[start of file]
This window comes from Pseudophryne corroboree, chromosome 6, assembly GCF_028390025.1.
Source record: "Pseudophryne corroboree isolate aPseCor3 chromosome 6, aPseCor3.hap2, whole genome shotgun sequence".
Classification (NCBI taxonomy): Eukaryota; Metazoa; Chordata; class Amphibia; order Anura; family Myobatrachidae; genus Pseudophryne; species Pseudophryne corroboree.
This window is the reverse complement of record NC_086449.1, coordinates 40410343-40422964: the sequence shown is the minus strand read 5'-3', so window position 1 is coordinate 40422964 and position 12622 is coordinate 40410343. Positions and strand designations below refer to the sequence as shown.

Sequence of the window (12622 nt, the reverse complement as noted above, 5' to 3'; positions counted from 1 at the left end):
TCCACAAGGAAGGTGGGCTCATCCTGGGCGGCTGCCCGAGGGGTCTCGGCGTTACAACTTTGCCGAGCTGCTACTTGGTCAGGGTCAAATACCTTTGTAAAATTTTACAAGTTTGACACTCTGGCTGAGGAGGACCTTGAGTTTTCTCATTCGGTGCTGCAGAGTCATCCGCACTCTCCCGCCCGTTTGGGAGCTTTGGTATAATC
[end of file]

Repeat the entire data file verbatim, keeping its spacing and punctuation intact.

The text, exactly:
This window comes from Pseudophryne corroboree, chromosome 6, assembly GCF_028390025.1.
Source record: "Pseudophryne corroboree isolate aPseCor3 chromosome 6, aPseCor3.hap2, whole genome shotgun sequence".
Classification (NCBI taxonomy): Eukaryota; Metazoa; Chordata; class Amphibia; order Anura; family Myobatrachidae; genus Pseudophryne; species Pseudophryne corroboree.
This window is the reverse complement of record NC_086449.1, coordinates 40410343-40422964: the sequence shown is the minus strand read 5'-3', so window position 1 is coordinate 40422964 and position 12622 is coordinate 40410343. Positions and strand designations below refer to the sequence as shown.

Sequence of the window (12622 nt, the reverse complement as noted above, 5' to 3'; positions counted from 1 at the left end):
TCCACAAGGAAGGTGGGCTCATCCTGGGCGGCTGCCCGAGGGGTCTCGGCGTTACAACTTTGCCGAGCTGCTACTTGGTCAGGGTCAAATACCTTTGTAAAATTTTACAAGTTTGACACTCTGGCTGAGGAGGACCTTGAGTTTTCTCATTCGGTGCTGCAGAGTCATCCGCACTCTCCCGCCCGTTTGGGAGCTTTGGTATAATC